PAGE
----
“No one there to see or cheer.” Indeed, because no one waits in the hallways of life, you’ll find very few sane people standing around talking to clerks or bin-men, there’s little time to lean against within the hospitality sections of the world for risk of losing one’s energy and charisma, alongside the fact of course that there is “No one there to see or cheer.” Because everyone else is also at their occupation of ‘choice’, dwindling their resources and energy over some small bureaucratic form which seems pointless to them but they must feign care in fear of expulsion. Not just expulsion from the job, no, that in itself is a strange gift. No, fear of some form of failure, that other’s perceptions will change and all that surrounds will begin to crumble. And so Foster Wallace continues:
“The truth is that the heroism of your childhood entertainments was not true valor. It was theatre. The grand gesture, the moment of choice, the mortal danger, the external foe, the climactic battle whose outcome resolves all–all designed to appear heroic, to excite and gratify and audience. Gentlemen, welcome to the world of reality–there is no audience. No one to applaud, to admire. No one to see you. Do you understand? Here is the truth–actual heroism receives no ovation, entertains no one. No one queues up to see it. No one is interested.” – DFW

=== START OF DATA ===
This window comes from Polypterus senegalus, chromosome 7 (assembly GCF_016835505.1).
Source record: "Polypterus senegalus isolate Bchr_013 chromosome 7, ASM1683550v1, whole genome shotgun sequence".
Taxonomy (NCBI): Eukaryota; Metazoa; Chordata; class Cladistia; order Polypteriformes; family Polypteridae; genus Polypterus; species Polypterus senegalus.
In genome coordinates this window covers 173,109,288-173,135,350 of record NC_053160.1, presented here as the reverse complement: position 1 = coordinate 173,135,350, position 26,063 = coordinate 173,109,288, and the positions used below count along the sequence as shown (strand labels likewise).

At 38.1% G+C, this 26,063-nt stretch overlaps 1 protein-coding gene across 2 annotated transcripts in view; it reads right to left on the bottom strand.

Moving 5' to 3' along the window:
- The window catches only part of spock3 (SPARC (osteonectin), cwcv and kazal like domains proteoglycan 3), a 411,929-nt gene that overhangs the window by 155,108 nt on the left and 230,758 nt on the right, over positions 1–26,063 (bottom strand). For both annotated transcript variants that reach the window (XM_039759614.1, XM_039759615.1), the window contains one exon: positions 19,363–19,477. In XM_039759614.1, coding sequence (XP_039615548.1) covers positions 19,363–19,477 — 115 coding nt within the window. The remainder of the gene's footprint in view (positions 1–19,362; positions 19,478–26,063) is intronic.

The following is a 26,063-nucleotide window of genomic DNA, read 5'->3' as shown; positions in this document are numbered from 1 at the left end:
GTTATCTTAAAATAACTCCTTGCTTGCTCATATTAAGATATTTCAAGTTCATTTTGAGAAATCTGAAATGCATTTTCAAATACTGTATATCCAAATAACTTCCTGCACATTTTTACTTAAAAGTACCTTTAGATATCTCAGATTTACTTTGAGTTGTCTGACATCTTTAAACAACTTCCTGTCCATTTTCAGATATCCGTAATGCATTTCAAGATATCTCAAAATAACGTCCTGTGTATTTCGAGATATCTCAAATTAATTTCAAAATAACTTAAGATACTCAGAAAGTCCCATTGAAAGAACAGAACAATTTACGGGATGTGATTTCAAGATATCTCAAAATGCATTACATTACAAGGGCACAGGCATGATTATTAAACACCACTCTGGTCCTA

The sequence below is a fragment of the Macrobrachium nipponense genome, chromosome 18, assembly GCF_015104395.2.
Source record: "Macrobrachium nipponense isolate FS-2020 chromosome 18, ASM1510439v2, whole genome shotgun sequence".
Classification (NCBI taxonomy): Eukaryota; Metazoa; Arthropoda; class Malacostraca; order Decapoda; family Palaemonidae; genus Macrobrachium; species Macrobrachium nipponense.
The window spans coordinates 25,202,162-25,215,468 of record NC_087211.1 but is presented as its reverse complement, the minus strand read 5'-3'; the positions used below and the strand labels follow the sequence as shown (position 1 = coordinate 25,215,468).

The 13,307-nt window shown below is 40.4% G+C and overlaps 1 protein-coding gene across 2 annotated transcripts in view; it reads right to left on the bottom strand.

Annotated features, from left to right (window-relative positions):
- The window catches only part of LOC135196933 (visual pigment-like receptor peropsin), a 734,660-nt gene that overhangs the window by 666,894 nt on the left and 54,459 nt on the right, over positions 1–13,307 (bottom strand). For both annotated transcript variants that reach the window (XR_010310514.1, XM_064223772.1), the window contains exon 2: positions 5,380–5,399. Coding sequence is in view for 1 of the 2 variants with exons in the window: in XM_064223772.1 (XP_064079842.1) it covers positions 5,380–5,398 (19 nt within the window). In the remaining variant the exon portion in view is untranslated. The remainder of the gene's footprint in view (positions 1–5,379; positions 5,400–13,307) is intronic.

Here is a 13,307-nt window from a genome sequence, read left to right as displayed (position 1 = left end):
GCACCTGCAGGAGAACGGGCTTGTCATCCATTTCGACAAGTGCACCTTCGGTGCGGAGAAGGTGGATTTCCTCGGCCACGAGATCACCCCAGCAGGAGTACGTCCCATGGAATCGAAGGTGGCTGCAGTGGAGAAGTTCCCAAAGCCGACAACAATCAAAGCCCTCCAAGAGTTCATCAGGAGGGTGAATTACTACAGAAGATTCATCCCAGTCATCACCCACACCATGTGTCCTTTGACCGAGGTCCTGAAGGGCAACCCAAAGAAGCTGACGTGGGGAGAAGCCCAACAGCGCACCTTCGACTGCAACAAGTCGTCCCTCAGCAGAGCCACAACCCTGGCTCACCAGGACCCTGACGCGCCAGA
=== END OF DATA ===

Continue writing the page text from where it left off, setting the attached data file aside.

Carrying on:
I understand Foster Wallace’s point here, that there truly is something so be said for those who help others with no promise of reward or thanks. No one is interested because the community has been disassembled, no one’s interested because the majority have become disenfranchised…no one is interested because those shows you speak of that taught us the stereotypical form of heroism numbed our senses into a predictable mulch. Foster Wallace is only striving for an answer to the mundanity of reality much the way we all are, and often I feel his material/physical answer is far more applicable than Camus’. For at least therein from the acceptance one can continue in a direction with their spine intact, not bowing down to a laughable whine.
Camus writes: “One must imagine Sisyphus happy.” And that’s where we are left, our imagination is our only shelter from the world, imagination and belief that we and others are happy in our needless pursuits and exertions. For as we begin to push the infinitesimal boulder for another day we click in a hook to each side of our mouths and grin wide as our skin is pulled by force. The beginning of each and every day is submission and nothing more. Make of it what you will. Grin without hooks when possible, but never imagine, never hope for the happiness of another or oneself (if happiness is your aim in life), either make it so or wonder what of other directions, purposes and possibilities.

Camus writes “One must imagine Sisyphus happy.”  I say fuck that. Imagine Sisyphus angry, mad, sad or even melancholy that he once again has to tackle this clunky metaphorical boulder.